by John F. Galvin
When I speak with employers about health and welfare plan compliance, I’m often asked the question: “What happens if I don’t do everything?”
It’s not that employers don’t want to follow the rules. Rather, it’s that in the mid-market, especially with employers who have fewer than 500 employees, the benefit program is often managed by HR professionals who are wearing so many hats that they know the chances are high that something will fall through the cracks — and, thanks to ERISA, HIPAA and other laws, there are lots of cracks.
When I explain that they could be subject to an audit by the Department of Labor, I’m usually met with some doubts. Some want to know if the DOL really goes after mid-market employers, or if it just focuses on large corporations. Others will wonder if the DOL would be interested in their particular industry. But we’ve seen more and more DOL compliance audits in the mid-market, and with the myriad new compliance responsibilities that benefits professionals will need to deal with as a result of health care reform, this trend may continue to grow.
Summary plan descriptions
So what does the DOL tend to focus on with health and welfare audits? Much of the typical DOL audit goes back to employer requirements outlined in the original ERISA legislation – summary plan descriptions. SPDs were the government’s way of requiring employers to provide information on benefit plans that can be understood by the average participant. However, unlike an average benefits summary, the requirements of what must be included in an SPD are numerous. Detailed descriptions of benefit provisions, eligibility, and a variety of legislation passed since 1974 all must be part of the SPD. In fact, by the time all this is information is included, the document can hardly be called a “summary.”
Given all of the work that goes into the creation of SPDs, it isn’t surprising to find out that many mid-market employers aren’t compliant. In the event of an audit, the chances are high that an SPD will need to be produced, along with some assurance that the document is actually making its way to employees correctly.
Many small and mid-market employers erroneously believe this is a requirement only for large employers. But employers of every size in any industry should review the guidelines for the creation and distribution of SPDs, and ensure their practices are compliant. In fact, once an SPD is in place, many of the other compliance responsibilities associated with health and welfare plans become much easier since the document becomes the plan’s “bible.”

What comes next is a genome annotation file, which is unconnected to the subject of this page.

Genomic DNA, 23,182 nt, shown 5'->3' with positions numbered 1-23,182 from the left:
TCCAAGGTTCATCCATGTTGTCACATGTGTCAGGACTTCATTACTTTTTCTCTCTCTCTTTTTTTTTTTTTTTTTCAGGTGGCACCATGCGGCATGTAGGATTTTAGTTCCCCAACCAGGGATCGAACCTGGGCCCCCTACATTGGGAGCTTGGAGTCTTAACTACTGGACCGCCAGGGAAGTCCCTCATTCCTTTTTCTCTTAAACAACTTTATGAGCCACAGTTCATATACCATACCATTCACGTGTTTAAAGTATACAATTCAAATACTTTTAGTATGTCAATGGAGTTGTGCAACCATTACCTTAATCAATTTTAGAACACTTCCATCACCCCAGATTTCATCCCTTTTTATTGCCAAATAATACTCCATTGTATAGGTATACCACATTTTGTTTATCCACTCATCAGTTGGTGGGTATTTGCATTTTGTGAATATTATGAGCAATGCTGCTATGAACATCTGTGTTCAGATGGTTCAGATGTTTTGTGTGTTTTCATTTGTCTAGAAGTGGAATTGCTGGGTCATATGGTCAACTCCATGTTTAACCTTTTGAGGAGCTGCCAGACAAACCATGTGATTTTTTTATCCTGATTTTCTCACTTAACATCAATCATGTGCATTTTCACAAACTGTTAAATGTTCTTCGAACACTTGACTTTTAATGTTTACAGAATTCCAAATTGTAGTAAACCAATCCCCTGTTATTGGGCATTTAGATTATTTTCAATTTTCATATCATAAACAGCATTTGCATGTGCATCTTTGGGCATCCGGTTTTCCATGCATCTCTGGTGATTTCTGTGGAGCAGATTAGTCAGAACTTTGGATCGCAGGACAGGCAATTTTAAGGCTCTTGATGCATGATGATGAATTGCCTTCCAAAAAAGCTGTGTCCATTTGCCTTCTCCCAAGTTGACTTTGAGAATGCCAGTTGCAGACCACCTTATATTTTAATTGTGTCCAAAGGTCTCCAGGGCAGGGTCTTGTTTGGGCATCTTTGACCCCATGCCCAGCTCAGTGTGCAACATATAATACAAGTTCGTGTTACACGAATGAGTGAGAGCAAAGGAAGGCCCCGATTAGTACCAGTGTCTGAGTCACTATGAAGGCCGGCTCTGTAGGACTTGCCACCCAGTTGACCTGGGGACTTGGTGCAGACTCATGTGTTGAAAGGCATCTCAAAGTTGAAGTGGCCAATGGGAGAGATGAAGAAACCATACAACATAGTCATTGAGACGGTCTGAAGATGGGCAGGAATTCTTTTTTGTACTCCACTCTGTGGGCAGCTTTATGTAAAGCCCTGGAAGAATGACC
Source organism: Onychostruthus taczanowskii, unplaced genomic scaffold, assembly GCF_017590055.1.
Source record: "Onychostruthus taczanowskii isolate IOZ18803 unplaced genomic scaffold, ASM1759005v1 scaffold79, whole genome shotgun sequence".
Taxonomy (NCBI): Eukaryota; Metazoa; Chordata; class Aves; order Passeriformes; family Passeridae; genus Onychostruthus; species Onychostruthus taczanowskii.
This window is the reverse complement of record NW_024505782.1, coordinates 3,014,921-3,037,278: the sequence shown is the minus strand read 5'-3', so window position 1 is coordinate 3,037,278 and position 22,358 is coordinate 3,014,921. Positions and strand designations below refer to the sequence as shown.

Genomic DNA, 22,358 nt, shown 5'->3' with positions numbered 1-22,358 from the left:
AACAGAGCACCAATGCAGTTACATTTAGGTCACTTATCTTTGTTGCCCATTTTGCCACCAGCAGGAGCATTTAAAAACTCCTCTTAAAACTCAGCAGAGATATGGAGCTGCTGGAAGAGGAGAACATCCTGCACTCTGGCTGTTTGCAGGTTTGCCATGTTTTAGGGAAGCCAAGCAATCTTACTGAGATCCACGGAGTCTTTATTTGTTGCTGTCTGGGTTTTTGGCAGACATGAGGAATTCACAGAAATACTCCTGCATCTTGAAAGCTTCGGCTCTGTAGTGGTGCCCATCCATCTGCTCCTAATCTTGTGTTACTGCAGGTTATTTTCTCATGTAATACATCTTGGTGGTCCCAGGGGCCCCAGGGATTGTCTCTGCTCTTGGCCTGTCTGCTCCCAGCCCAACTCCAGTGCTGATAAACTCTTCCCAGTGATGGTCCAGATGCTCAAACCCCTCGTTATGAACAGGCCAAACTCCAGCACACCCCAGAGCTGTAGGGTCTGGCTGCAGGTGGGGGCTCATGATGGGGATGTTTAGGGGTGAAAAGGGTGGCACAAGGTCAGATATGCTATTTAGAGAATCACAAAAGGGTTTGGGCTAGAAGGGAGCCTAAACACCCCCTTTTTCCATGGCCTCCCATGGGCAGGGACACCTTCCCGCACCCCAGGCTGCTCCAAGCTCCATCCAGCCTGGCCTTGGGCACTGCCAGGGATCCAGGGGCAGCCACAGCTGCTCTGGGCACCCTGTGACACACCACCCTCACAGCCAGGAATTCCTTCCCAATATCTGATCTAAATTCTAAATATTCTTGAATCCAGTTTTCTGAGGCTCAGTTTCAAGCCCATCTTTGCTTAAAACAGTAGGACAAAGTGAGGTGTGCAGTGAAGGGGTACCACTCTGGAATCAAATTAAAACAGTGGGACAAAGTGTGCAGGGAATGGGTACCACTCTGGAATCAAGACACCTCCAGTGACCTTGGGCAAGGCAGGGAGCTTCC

The second-most frequent item in DOL audits is related to the Health Insurance Portability & Accountability Act, or HIPAA. HIPAA is like a large tree trunk with many different branches. When discussing HIPAA, one could be talking about its rules for handling pre-existing conditions under a health plan, rules for issuing certificates of creditable coverage to terminating participants, rules for informing participants about enrollment rights, protecting private health information, and more. Any one of those items might show up in a DOL audit. Employers should review HIPAA rules thoroughly to make sure their plan is in compliance.
One of the most common errors I see with mid-market employers is in regards to the requirement under HIPAA that plans inform participants about enrollment rights, or more specifically “special enrollment rights.” The HIPAA Notice of Special Enrollment Rights informs participants who are eligible for your health plan about when they can join your plan or change their election due to certain qualifying life events such as marriage, birth of a child, or loss of eligibility under another employer’s plan.
The notice is important because it informs your participants about the timeframes in which they must request these enrollment rights. While some employers may have trouble during a DOL audit because they don’t have this notice at all, more employers are making mistakes with the actual distribution of the notice. For example, it’s not uncommon for employers who have an SPD to include the notice right in that document. However, unless your SPD is being distributed to those employees who are eligible for the plan but choose not to enroll, then the distribution requirements for special enrollment rights under HIPAA are not being met. Employers should take the time to review the HIPAA notice and its requirements for distribution to make sure they are compliant.